di·​gres·​sive dī-ˈgre-siv How to pronounce digressive (audio)
: characterized by digressions
a digressive talk
digressively adverb
digressiveness noun

Examples of digressive in a Sentence

a digressive lecture on current events around the world
Recent Examples on the Web But hang in there: Viewers who allow themselves to be taken on this wide-ranging, occasionally digressive journey will emerge not just edified but emotionally wrung out and, somehow, cleansed. Ann Hornaday, Washington Post, 17 Jan. 2024 There were notable practitioners in the generation before him (Patrick Leigh Fermor, Jan Morris, Norman Lewis, and Ryszard Kapuściński spring to mind), but Raban’s brilliantly digressive, sometimes confessional style—with its descriptive exactitude and sardonic undertow—signaled new possibilities. Colin Thubron, The New York Review of Books, 19 Jan. 2023 Rimawi, dressed in a monochrome gray outfit and slippers, is sharp and generous in his speech, delivering a blend of anecdotes, history, and rhetorical questions in a digressive cadence familiar to any Arab with a political uncle, which is to say, any Arab. Ismail Ibrahim, Curbed, 2 Nov. 2023 This early work had a digressive form, perhaps reflecting juxtaposed images in haiku. Christian Hertzog, San Diego Union-Tribune, 11 Aug. 2023 The four episodes of this final season provided to critics take steps toward what seems to be a definitive conclusion, but through a typically digressive route. Alison Herman, Variety, 1 Aug. 2023 People love her, adore her work and simply can’t get enough of her digressive awards speeches. Glenn Whipp, Los Angeles Times, 16 June 2023 The narrator, erudite and engagingly digressive, likens the Lydis effort to Alexander Gilchrist’s biography of William Blake, and recounts the exploits of an apparently fictional medium named Rogelio Nori. Matthew Gavin Frank, Harper's Magazine, 21 Mar. 2022 The plot is mostly conversation, much of it digressive. Charles McNulty, Los Angeles Times, 17 June 2023 See More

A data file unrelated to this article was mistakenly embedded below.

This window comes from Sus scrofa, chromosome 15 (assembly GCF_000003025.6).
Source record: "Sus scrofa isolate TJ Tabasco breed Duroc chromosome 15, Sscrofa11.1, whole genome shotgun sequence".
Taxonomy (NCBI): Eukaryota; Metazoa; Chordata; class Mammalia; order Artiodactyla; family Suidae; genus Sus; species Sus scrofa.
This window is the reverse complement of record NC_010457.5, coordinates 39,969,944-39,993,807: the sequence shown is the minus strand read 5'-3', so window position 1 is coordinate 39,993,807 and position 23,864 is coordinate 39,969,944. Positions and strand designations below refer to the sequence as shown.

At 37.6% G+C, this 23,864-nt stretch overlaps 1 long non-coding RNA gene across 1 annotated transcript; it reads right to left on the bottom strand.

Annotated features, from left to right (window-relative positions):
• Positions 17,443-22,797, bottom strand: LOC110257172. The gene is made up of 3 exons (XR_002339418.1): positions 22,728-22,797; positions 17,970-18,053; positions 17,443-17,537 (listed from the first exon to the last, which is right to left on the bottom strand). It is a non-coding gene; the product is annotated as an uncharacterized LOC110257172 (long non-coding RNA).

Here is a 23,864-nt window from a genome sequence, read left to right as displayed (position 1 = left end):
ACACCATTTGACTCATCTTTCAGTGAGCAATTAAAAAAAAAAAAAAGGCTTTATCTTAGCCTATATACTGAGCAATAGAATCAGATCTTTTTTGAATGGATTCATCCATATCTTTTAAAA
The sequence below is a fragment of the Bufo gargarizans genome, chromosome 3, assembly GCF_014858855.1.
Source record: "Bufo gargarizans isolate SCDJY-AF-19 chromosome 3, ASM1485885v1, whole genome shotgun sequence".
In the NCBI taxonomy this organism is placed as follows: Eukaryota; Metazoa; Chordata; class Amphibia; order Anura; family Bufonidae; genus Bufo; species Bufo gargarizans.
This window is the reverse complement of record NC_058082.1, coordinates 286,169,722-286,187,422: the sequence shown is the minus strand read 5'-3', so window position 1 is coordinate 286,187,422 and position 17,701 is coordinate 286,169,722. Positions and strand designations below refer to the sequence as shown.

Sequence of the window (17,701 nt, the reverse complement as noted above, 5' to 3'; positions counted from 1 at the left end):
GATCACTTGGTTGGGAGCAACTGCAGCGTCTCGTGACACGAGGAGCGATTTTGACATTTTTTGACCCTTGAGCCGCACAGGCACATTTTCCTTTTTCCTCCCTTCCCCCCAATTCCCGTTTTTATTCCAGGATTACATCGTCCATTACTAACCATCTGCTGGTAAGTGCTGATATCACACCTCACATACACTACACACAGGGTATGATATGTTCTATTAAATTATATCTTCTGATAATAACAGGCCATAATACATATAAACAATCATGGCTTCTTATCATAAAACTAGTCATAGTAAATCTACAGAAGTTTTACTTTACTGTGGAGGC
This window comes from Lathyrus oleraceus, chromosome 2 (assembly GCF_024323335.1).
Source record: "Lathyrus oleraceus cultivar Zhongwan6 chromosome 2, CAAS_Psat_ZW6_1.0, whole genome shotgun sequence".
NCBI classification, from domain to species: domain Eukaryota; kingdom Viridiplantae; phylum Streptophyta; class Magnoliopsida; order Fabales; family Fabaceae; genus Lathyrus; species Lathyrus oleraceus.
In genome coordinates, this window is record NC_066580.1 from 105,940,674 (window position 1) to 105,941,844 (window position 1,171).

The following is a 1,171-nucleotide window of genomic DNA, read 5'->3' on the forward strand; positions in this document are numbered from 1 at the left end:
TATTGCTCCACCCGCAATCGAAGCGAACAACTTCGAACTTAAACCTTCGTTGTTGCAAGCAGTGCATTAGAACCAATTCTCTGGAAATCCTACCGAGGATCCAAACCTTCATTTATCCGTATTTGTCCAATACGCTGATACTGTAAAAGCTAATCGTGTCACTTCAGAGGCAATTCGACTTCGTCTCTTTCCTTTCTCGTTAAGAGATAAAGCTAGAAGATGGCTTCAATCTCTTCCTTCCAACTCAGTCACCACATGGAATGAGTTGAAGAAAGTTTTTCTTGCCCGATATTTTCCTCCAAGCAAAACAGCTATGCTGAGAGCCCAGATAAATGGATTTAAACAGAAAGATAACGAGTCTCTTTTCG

These examples are programmatically compiled from various online sources to illustrate current usage of the word 'digressive.' Any opinions expressed in the examples do not represent those of Merriam-Webster or its editors. Send us feedback about these examples.

Word History

First Known Use

circa 1611, in the meaning defined above

Time Traveler
The first known use of digressive was circa 1611

Dictionary Entries Near digressive

Cite this Entry

“Digressive.” Merriam-Webster.com Dictionary, Merriam-Webster, https://www.merriam-webster.com/dictionary/digressive. Accessed 22 Feb. 2024.

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